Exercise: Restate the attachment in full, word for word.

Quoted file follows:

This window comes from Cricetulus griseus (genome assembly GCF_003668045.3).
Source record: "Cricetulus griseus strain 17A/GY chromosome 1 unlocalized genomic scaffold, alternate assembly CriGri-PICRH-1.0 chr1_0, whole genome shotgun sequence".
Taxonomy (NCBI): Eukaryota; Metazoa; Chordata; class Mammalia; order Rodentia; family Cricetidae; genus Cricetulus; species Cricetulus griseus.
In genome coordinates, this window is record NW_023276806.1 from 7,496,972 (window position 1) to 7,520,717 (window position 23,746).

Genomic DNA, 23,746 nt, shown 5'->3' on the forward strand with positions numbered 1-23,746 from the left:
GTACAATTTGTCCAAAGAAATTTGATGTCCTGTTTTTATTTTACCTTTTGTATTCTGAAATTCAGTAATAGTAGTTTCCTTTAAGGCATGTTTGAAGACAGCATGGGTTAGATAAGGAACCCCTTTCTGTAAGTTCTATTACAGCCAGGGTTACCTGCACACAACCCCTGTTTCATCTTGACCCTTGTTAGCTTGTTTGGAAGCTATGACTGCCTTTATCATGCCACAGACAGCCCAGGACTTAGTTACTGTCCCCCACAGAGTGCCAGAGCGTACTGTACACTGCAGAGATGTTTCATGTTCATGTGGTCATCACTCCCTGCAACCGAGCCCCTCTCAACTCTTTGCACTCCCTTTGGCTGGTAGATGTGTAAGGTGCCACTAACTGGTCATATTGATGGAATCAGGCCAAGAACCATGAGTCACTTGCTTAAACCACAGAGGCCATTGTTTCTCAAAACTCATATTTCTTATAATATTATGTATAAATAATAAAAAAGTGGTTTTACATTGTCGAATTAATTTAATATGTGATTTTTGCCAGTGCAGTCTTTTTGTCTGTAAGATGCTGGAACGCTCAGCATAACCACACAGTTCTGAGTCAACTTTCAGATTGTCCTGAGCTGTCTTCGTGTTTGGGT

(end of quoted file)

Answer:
This window comes from Cricetulus griseus (genome assembly GCF_003668045.3).
Source record: "Cricetulus griseus strain 17A/GY chromosome 1 unlocalized genomic scaffold, alternate assembly CriGri-PICRH-1.0 chr1_0, whole genome shotgun sequence".
Taxonomy (NCBI): Eukaryota; Metazoa; Chordata; class Mammalia; order Rodentia; family Cricetidae; genus Cricetulus; species Cricetulus griseus.
In genome coordinates, this window is record NW_023276806.1 from 7,496,972 (window position 1) to 7,520,717 (window position 23,746).

Genomic DNA, 23,746 nt, shown 5'->3' on the forward strand with positions numbered 1-23,746 from the left:
GTACAATTTGTCCAAAGAAATTTGATGTCCTGTTTTTATTTTACCTTTTGTATTCTGAAATTCAGTAATAGTAGTTTCCTTTAAGGCATGTTTGAAGACAGCATGGGTTAGATAAGGAACCCCTTTCTGTAAGTTCTATTACAGCCAGGGTTACCTGCACACAACCCCTGTTTCATCTTGACCCTTGTTAGCTTGTTTGGAAGCTATGACTGCCTTTATCATGCCACAGACAGCCCAGGACTTAGTTACTGTCCCCCACAGAGTGCCAGAGCGTACTGTACACTGCAGAGATGTTTCATGTTCATGTGGTCATCACTCCCTGCAACCGAGCCCCTCTCAACTCTTTGCACTCCCTTTGGCTGGTAGATGTGTAAGGTGCCACTAACTGGTCATATTGATGGAATCAGGCCAAGAACCATGAGTCACTTGCTTAAACCACAGAGGCCATTGTTTCTCAAAACTCATATTTCTTATAATATTATGTATAAATAATAAAAAAGTGGTTTTACATTGTCGAATTAATTTAATATGTGATTTTTGCCAGTGCAGTCTTTTTGTCTGTAAGATGCTGGAACGCTCAGCATAACCACACAGTTCTGAGTCAACTTTCAGATTGTCCTGAGCTGTCTTCGTGTTTGGGT